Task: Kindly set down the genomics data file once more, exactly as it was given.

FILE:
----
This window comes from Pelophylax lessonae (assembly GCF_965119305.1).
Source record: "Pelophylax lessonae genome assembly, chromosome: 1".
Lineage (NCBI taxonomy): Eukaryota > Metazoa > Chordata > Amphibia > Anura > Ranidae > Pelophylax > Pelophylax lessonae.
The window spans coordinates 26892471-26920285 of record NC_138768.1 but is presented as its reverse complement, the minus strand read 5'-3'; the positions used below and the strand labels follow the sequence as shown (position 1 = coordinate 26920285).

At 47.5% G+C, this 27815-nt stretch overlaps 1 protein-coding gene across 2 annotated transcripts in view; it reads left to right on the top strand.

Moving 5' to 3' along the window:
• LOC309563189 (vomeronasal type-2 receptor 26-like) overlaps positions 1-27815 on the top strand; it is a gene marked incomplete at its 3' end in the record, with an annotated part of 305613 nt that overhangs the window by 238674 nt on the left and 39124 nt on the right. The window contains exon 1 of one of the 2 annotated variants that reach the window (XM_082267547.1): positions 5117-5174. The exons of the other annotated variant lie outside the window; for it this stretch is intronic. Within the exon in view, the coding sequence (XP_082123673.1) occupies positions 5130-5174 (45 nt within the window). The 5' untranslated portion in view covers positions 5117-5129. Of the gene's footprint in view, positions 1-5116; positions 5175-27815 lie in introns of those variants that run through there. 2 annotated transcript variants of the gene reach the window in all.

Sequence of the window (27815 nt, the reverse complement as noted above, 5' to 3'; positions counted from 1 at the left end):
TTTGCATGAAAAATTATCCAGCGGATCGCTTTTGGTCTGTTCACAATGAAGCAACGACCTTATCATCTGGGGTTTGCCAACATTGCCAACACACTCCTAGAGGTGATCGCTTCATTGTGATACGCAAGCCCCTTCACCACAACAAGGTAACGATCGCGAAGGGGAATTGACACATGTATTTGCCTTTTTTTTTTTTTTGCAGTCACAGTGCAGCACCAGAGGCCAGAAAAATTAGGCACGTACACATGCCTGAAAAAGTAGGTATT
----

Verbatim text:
This window comes from Pelophylax lessonae (assembly GCF_965119305.1).
Source record: "Pelophylax lessonae genome assembly, chromosome: 1".
Lineage (NCBI taxonomy): Eukaryota > Metazoa > Chordata > Amphibia > Anura > Ranidae > Pelophylax > Pelophylax lessonae.
The window spans coordinates 26892471-26920285 of record NC_138768.1 but is presented as its reverse complement, the minus strand read 5'-3'; the positions used below and the strand labels follow the sequence as shown (position 1 = coordinate 26920285).

At 47.5% G+C, this 27815-nt stretch overlaps 1 protein-coding gene across 2 annotated transcripts in view; it reads left to right on the top strand.

Moving 5' to 3' along the window:
• LOC309563189 (vomeronasal type-2 receptor 26-like) overlaps positions 1-27815 on the top strand; it is a gene marked incomplete at its 3' end in the record, with an annotated part of 305613 nt that overhangs the window by 238674 nt on the left and 39124 nt on the right. The window contains exon 1 of one of the 2 annotated variants that reach the window (XM_082267547.1): positions 5117-5174. The exons of the other annotated variant lie outside the window; for it this stretch is intronic. Within the exon in view, the coding sequence (XP_082123673.1) occupies positions 5130-5174 (45 nt within the window). The 5' untranslated portion in view covers positions 5117-5129. Of the gene's footprint in view, positions 1-5116; positions 5175-27815 lie in introns of those variants that run through there. 2 annotated transcript variants of the gene reach the window in all.

Sequence of the window (27815 nt, the reverse complement as noted above, 5' to 3'; positions counted from 1 at the left end):
TTTGCATGAAAAATTATCCAGCGGATCGCTTTTGGTCTGTTCACAATGAAGCAACGACCTTATCATCTGGGGTTTGCCAACATTGCCAACACACTCCTAGAGGTGATCGCTTCATTGTGATACGCAAGCCCCTTCACCACAACAAGGTAACGATCGCGAAGGGGAATTGACACATGTATTTGCCTTTTTTTTTTTTTTGCAGTCACAGTGCAGCACCAGAGGCCAGAAAAATTAGGCACGTACACATGCCTGAAAAAGTAGGTATT